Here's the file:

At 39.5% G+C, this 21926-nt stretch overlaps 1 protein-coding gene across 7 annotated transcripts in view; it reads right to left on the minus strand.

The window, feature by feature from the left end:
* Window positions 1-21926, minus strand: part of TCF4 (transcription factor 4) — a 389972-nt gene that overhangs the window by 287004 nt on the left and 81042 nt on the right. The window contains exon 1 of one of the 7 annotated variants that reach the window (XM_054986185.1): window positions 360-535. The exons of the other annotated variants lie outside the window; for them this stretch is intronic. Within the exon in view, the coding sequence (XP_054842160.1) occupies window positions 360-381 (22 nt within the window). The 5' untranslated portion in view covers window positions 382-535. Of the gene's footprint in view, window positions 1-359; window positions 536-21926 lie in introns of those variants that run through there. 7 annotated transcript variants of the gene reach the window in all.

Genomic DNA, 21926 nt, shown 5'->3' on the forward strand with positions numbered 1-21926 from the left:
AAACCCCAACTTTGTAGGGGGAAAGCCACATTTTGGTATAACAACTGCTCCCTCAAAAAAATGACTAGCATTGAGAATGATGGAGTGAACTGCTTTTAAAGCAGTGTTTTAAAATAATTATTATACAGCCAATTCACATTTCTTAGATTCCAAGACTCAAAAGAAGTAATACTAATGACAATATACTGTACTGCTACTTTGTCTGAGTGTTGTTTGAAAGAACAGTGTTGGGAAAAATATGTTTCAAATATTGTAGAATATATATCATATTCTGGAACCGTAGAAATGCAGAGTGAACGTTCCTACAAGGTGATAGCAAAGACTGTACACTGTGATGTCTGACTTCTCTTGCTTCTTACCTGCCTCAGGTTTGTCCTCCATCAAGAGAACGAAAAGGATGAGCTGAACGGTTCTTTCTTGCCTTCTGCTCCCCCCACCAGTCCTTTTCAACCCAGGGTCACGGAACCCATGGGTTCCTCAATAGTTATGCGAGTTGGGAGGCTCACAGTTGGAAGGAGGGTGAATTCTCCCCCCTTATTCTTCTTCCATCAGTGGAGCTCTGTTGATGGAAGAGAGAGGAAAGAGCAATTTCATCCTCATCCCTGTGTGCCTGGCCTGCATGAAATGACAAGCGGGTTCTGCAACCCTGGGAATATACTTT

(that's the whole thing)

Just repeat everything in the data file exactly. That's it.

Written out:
At 39.5% G+C, this 21926-nt stretch overlaps 1 protein-coding gene across 7 annotated transcripts in view; it reads right to left on the minus strand.

The window, feature by feature from the left end:
* Window positions 1-21926, minus strand: part of TCF4 (transcription factor 4) — a 389972-nt gene that overhangs the window by 287004 nt on the left and 81042 nt on the right. The window contains exon 1 of one of the 7 annotated variants that reach the window (XM_054986185.1): window positions 360-535. The exons of the other annotated variants lie outside the window; for them this stretch is intronic. Within the exon in view, the coding sequence (XP_054842160.1) occupies window positions 360-381 (22 nt within the window). The 5' untranslated portion in view covers window positions 382-535. Of the gene's footprint in view, window positions 1-359; window positions 536-21926 lie in introns of those variants that run through there. 7 annotated transcript variants of the gene reach the window in all.

Genomic DNA, 21926 nt, shown 5'->3' on the forward strand with positions numbered 1-21926 from the left:
AAACCCCAACTTTGTAGGGGGAAAGCCACATTTTGGTATAACAACTGCTCCCTCAAAAAAATGACTAGCATTGAGAATGATGGAGTGAACTGCTTTTAAAGCAGTGTTTTAAAATAATTATTATACAGCCAATTCACATTTCTTAGATTCCAAGACTCAAAAGAAGTAATACTAATGACAATATACTGTACTGCTACTTTGTCTGAGTGTTGTTTGAAAGAACAGTGTTGGGAAAAATATGTTTCAAATATTGTAGAATATATATCATATTCTGGAACCGTAGAAATGCAGAGTGAACGTTCCTACAAGGTGATAGCAAAGACTGTACACTGTGATGTCTGACTTCTCTTGCTTCTTACCTGCCTCAGGTTTGTCCTCCATCAAGAGAACGAAAAGGATGAGCTGAACGGTTCTTTCTTGCCTTCTGCTCCCCCCACCAGTCCTTTTCAACCCAGGGTCACGGAACCCATGGGTTCCTCAATAGTTATGCGAGTTGGGAGGCTCACAGTTGGAAGGAGGGTGAATTCTCCCCCCTTATTCTTCTTCCATCAGTGGAGCTCTGTTGATGGAAGAGAGAGGAAAGAGCAATTTCATCCTCATCCCTGTGTGCCTGGCCTGCATGAAATGACAAGCGGGTTCTGCAACCCTGGGAATATACTTT